Approval Process Pain Management

comedy and tragedy

Gathering requirements is a fun job. But once they are gathered and documented, we have to get them approved before anyone can use them. Approval is important. We can do it the easy way or we can do it the hard way.

Two dimensions

There are two dimensions that we can control when getting approval for the requirements in a given project. The first dimension is controlling how much we want to approve in a single session. The second is controlling how many people are involved in each approval session. Think of these two dimensions as quantity and democracy.

Quantity

Many projects will create a monolithic requirements document, for example, an SRS that represents the specification for an entire solution. This document will / may / should be subdivided into different areas. We might break down an SRS into the sets of requirements that support different goals. We might organize requirements based upon the affected areas of our customer’s business. We might organize them by release.

Many projects will also involve business process modeling, and we can either lump all of the modeled processes together, organize them into groups of related (or interdependent) processes, or treat each process individually.

We can control the quantity of requirements/processes/documentation we approve in any given session.

Democracy

There can be several stakeholders for a given project or even a given requirement or process. There are usually many people who are involved in a process, or who would benefit from improving it. And those people can be represented by someone with authority (a manager, a project sponsor, a company visionary). Enterprise software often involves and benefits people from multiple organizations – each of whom may appoint a representative for the purpose of getting approvals.

There are also stakeholders on the implementation side of a software solution – development, testing, and training organizations come to mind. Again, each group will have multiple involved people, and may elect a single representative.

We can control the democracy of an approval session by controlling how many people are invited to any given session.

The Levers

The more content we try and review in a single session, the more painful that session can be. Each evaluation should involve critical thinking and concentration. We gather business owners to validate correctness of a requirement (or process document). We gather implementation team members to validate completeness of a requirement.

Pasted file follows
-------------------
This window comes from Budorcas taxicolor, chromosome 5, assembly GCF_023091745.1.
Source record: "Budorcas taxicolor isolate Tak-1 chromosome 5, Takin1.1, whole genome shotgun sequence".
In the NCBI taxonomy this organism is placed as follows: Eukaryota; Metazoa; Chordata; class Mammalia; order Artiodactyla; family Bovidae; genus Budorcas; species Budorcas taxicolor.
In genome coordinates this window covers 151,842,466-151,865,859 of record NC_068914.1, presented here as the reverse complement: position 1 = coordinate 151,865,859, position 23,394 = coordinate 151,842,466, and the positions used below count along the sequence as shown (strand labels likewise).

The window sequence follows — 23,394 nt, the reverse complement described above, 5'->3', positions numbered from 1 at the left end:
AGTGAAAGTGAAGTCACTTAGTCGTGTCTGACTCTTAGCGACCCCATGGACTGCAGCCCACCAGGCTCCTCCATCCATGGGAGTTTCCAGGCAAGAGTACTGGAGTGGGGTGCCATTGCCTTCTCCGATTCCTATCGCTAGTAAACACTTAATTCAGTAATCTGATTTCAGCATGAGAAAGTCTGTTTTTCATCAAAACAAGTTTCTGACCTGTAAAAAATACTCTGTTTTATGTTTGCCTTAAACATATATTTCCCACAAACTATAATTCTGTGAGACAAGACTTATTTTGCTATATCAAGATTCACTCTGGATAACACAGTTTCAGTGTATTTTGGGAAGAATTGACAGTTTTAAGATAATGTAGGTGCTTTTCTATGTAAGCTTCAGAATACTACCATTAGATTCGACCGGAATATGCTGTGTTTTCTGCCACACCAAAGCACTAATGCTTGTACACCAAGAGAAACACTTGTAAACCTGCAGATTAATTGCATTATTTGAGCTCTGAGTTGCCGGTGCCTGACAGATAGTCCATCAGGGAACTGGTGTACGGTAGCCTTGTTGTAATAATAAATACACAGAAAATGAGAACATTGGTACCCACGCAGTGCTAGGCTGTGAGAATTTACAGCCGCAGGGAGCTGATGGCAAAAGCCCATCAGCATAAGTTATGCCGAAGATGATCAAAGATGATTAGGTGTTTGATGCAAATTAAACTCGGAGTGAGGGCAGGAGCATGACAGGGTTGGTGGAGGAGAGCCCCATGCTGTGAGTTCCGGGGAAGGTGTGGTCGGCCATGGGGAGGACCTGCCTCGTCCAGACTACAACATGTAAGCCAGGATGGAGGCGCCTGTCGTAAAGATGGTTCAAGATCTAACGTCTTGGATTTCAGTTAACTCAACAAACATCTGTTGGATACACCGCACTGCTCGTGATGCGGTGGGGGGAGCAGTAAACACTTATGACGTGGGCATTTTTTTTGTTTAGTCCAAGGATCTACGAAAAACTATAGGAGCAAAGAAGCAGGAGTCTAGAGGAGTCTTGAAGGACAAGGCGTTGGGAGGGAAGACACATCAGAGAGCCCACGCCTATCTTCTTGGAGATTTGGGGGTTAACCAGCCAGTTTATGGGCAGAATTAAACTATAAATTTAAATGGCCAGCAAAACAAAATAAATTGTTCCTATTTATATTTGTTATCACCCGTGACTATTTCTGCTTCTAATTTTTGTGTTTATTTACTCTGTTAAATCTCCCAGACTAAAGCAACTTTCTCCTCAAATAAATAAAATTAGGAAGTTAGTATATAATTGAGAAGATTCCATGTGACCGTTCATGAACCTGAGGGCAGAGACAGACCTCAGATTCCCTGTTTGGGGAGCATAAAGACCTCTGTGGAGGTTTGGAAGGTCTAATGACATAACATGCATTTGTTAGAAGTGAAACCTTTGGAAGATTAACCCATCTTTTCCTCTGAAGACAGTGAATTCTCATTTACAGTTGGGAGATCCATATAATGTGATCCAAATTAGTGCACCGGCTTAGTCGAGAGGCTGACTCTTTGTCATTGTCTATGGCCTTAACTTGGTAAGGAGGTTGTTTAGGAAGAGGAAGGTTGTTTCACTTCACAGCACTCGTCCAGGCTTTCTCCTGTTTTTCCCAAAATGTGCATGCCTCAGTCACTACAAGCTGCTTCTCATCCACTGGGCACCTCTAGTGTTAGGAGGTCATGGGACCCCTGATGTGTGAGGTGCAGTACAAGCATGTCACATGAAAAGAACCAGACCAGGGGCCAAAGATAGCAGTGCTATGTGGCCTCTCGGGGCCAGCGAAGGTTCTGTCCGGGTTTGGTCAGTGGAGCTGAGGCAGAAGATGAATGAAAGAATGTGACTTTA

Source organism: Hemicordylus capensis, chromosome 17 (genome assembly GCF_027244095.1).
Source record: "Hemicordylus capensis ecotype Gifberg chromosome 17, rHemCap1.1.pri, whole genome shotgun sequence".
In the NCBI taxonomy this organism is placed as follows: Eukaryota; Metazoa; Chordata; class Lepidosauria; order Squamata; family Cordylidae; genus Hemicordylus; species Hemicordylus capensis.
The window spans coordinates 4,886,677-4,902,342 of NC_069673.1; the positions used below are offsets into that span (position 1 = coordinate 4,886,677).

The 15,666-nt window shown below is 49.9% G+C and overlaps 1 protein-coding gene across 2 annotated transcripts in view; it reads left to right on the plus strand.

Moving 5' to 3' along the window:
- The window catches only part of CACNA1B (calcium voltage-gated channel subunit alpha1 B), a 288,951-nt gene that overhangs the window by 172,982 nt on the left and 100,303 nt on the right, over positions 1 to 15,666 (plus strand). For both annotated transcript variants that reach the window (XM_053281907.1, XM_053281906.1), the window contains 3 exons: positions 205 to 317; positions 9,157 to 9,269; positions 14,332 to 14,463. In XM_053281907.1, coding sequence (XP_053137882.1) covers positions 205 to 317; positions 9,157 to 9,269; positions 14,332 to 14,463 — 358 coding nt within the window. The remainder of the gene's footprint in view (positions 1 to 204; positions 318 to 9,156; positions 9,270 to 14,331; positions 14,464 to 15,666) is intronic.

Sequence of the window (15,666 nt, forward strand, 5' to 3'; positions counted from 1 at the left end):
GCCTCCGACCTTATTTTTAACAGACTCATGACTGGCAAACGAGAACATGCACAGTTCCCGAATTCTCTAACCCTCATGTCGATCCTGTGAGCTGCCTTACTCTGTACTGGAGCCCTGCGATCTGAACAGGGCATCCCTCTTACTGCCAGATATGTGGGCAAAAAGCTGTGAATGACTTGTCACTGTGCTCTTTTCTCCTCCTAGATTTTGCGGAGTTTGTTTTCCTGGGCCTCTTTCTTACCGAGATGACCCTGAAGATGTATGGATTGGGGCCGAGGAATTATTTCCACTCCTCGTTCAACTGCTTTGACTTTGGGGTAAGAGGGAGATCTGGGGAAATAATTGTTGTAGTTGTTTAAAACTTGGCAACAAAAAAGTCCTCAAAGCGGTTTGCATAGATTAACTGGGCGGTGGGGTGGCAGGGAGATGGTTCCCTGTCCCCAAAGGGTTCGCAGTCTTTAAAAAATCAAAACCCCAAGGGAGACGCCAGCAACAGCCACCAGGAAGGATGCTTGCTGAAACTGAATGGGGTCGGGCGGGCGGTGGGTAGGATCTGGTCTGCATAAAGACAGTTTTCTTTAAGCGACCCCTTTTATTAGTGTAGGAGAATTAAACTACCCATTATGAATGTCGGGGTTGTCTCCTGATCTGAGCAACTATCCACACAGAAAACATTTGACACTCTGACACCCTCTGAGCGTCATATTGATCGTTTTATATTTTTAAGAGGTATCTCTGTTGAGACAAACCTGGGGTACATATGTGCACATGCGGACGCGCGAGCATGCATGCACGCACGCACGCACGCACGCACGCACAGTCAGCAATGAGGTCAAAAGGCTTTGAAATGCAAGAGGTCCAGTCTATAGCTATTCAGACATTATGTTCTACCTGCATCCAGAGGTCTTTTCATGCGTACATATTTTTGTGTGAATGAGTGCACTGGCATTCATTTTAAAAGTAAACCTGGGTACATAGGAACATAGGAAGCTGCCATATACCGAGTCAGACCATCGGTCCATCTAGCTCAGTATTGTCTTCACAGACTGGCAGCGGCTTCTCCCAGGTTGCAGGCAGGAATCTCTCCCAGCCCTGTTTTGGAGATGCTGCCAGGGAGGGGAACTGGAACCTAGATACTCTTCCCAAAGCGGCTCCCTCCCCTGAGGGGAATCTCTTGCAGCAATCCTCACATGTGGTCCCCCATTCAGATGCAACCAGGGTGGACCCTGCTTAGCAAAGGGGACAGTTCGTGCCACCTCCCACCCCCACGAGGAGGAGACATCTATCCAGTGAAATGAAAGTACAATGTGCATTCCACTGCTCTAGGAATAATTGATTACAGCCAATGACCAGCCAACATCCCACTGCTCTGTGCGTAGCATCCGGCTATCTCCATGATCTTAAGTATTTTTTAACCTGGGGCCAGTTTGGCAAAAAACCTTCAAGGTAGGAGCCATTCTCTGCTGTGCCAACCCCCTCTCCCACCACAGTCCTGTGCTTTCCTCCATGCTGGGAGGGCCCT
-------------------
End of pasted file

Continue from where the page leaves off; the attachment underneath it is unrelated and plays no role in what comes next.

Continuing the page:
Limit an approval session to the amount of documentation that can be reviewed in one to two hours. Less than an hour makes it difficult to “create” the context required to make insightful decisions about correctness. More than two hours will glaze the eyes of participants, and gaps and errors are more likely to slip through.

Shorter sessions lead to less pain.

As we increase the number of people invited to an approval session, we risk crossing the event horizon of the design by committee singularity. Eventually so many agendas are collected in one conference room that no good ideas can escape. Time itself is slowed by the density of the participants.

When possible, identify a single business owner with authority and responsibility for each grouping of requirements / processes that need to be evaluated. Many organizations will make this impossible, as they are still experimenting with the matrix and cross-functional reporting structures. Limit a session to three authorities when a clear owner can not be identified. Have multiple sessions if you must.

Fewer people per session leads to less pain.

Dogfooding

We are currently supporting the first phase of a multi-year project, documenting as-is business processes. We have organized our processes into about a dozen functional areas, segmented by business objective. We have a few dozen processes that we have identified as being affected in the current phase of the current project.

Today I facilitated identification of a single business owner who approves each individual process. And we agreed to approve each process individually. That’s a lot of meetings and approvals, but we have about half a dozen business owners and as many business analysts, so it will be manageable. The main risk to this approach is that we overlook the “touch points” between processes. We will also work to validate the big picture, so that we properly validate our representation of the connections between the processes. We may review multiple processes per meeting, but we will strictly adhere to our timeboxing of two hours per session.

We are also only doing business signoffs after the following are true for each process:

  • Subject matter experts and the authoring business analysis agree that the documentation is correct.
  • Peer review by other BAs on the team has reviewed for style, quality and consistency of documentation.
  • The technical / implementation lead for the project has reviewed the documentation for “implementability” by checking for ambiguity, verifiability, attainability, and sufficient level of detail.

Conclusion

When going through the approval process for validating requirements and process documentation, we want to minimize the pain and maximize the benefits of approval sessions. Manage meetings to last between one and two hours, with no more than three approvers (one if possible). Adding time or people reduces the quality of the feedback.

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